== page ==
Make a JS Console in Your Editor & Avoid Context-switching

February 20, 2018

Web development has its fair share of challenges for everyone, with its ever-changing frameworks and seemingingly never-ending list of tools you "need" to know. But if you're working on a 11" Macbook Air, as I do, you have an even more immediate problem: Finding the screen "real estate" to do web development.

For any given change in a project containing HTML, CSS, and JS, my workflow (after I link my files) would go something like:

  1. Arrange my HTML, JS, and browser windows so I can see at least a corner of each for ease of clicking back and forth
  2. Review HTML file, determine what JS is needed
  3. Switch over to my JS, write my code snippet
  4. Switch over to my browser and refresh my project locally
  5. Switch back to Javascript to fix my errors or make additions
It's worth noting how few of the above steps involves the actual production or manipulation of code. Is there a better way?

As you probably guessed, there is indeed a better way. I can make my workflow more efficient with the Mac's trackpad gestures to view thumbnails of all open windows or use multiple desktops. Although solution would improve my workflow, I really like having all my windows in front of me and I've found that even the context switching of the gestures taxing.

I had already learned I could fire up a local Python server to allow me to preview my projects before I committed them. This effectively ended my commit, view, modify, commit cycle and the messy commit history it leaves behind. Given this experience, I searched for a way to run my Javascript code without using the browser.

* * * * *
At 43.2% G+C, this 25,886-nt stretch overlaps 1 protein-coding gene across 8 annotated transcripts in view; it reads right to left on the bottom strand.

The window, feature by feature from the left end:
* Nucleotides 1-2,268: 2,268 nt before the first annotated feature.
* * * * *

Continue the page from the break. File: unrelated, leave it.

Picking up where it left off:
It turns out this can be done within a Sublime file - the perfect solution for my cramped screen.

Beautiful, isn't it?

              Note: The instructions provided work on Mac OSX and Sublime Text. Other popular editors, such as Atom and Emacs have their own solutions. Windows users will be restricted to Node.js. 

To use this console, you need to create a build system for Sublime, since there isn't a default build. In Sublime's Tools dropdown, can select "Build System" and then "New Build System."

Sublime will open a new editor tab with a template for the information you need to enter. It's interesting to see what the file is doing, but not necessarily to get your console working. Once you replace the contents of your Sublime template file with the following, you'll be ready to save your file as JSC.sublime-build in the User folder.

              "cmd": ["/System/Library/Frameworks/JavaScriptCore.framework/Versions/A/Resources/jsc", "$file"],
              "selector": "source.js"
You just made yourself a new build!

To use, you'll need to open the Javascript file you are editing with Sublime, select "Build System," and replace all your console.log() statements with debug() statements. Instead of staining your eyeballs looking for all your console.log() statements, use search and replace. Once you "Find all" you can delete all the console.log() statements and replace with debug(). Then you are ready to build the file with Cmd+B to run your code!

You'll want to remind yourself that you've replaced your console.log() statements so you (or others!) don't waste any time or confusion when it becomes time to view the result in the browser. I like to do this with a simple comment at the top of the file.

          /* This file has all console.log() statements replaced with debug() statements so that results can be seen in the editor. */

Congratulate yourself on never having to window-wrangle on a small screen again!